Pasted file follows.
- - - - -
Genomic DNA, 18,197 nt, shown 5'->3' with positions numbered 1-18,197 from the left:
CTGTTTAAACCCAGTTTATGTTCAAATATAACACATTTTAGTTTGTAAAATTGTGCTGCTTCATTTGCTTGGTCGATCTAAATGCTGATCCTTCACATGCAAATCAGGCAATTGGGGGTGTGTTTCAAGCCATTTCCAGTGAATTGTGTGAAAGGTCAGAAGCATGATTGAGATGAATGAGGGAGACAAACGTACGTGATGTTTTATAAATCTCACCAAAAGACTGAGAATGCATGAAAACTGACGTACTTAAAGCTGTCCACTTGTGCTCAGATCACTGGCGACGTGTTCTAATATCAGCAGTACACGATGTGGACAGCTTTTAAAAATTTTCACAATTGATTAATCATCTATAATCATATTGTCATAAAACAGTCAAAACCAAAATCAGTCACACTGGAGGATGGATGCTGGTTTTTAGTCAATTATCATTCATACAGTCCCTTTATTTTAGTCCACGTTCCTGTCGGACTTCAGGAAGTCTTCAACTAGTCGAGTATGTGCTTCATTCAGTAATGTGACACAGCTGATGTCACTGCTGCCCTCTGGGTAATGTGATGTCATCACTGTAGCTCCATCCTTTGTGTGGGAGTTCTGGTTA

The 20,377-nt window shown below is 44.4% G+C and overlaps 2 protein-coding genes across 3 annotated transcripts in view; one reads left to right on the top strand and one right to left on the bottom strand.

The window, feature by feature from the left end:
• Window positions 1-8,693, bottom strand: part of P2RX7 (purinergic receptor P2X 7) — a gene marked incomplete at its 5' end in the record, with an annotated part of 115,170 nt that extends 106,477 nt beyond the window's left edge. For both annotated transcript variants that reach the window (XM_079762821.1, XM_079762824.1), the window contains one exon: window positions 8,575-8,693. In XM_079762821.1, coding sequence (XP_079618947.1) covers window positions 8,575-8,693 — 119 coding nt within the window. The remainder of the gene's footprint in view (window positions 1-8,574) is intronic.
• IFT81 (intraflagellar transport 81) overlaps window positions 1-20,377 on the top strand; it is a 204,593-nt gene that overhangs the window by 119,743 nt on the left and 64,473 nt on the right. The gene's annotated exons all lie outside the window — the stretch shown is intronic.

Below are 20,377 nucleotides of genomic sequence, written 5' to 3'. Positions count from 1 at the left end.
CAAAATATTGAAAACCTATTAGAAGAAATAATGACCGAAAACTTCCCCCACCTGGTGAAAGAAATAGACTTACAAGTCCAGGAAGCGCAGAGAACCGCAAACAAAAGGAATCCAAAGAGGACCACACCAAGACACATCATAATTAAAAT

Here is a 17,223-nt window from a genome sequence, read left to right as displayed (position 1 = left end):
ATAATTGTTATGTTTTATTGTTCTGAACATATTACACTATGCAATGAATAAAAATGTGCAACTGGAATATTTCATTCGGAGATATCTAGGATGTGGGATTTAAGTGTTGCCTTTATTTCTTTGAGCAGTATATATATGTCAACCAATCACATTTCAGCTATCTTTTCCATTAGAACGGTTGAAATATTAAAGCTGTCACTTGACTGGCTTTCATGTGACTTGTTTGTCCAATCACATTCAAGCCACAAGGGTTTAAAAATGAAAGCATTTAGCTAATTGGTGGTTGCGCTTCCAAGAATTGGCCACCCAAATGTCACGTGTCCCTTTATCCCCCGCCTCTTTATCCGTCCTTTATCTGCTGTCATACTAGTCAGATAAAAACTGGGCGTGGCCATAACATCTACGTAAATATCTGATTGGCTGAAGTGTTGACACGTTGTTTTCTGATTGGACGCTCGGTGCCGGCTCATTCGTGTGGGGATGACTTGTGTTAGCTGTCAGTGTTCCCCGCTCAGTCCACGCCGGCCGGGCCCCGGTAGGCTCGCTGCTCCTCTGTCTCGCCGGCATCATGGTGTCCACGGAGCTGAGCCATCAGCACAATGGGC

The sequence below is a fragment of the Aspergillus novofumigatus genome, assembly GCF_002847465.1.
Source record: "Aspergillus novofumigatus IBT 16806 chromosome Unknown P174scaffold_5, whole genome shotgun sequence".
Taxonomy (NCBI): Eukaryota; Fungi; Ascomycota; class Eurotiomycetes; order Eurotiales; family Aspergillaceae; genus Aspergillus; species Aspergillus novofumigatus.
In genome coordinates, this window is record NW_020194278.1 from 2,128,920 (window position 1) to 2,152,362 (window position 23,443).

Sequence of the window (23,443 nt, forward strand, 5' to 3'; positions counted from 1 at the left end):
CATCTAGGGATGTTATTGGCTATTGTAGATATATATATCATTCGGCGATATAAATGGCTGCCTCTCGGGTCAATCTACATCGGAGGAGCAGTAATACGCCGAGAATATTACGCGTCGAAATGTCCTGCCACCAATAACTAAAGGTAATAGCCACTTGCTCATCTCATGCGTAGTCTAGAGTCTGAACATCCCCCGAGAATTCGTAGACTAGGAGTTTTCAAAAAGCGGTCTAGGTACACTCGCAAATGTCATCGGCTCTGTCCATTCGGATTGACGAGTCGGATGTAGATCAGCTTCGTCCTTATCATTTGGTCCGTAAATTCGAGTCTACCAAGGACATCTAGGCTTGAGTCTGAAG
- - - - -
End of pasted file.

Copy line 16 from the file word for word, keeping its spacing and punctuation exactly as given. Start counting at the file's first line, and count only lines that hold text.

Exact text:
CATCTAGGGATGTTATTGGCTATTGTAGATATATATATCATTCGGCGATATAAATGGCTGCCTCTCGGGTCAATCTACATCGGAGGAGCAGTAATACGCCGAGAATATTACGCGTCGAAATGTCCTGCCACCAATAACTAAAGGTAATAGCCACTTGCTCATCTCATGCGTAGTCTAGAGTCTGAACATCCCCCGAGAATTCGTAGACTAGGAGTTTTCAAAAAGCGGTCTAGGTACACTCGCAAATGTCATCGGCTCTGTCCATTCGGATTGACGAGTCGGATGTAGATCAGCTTCGTCCTTATCATTTGGTCCGTAAATTCGAGTCTACCAAGGACATCTAGGCTTGAGTCTGAAG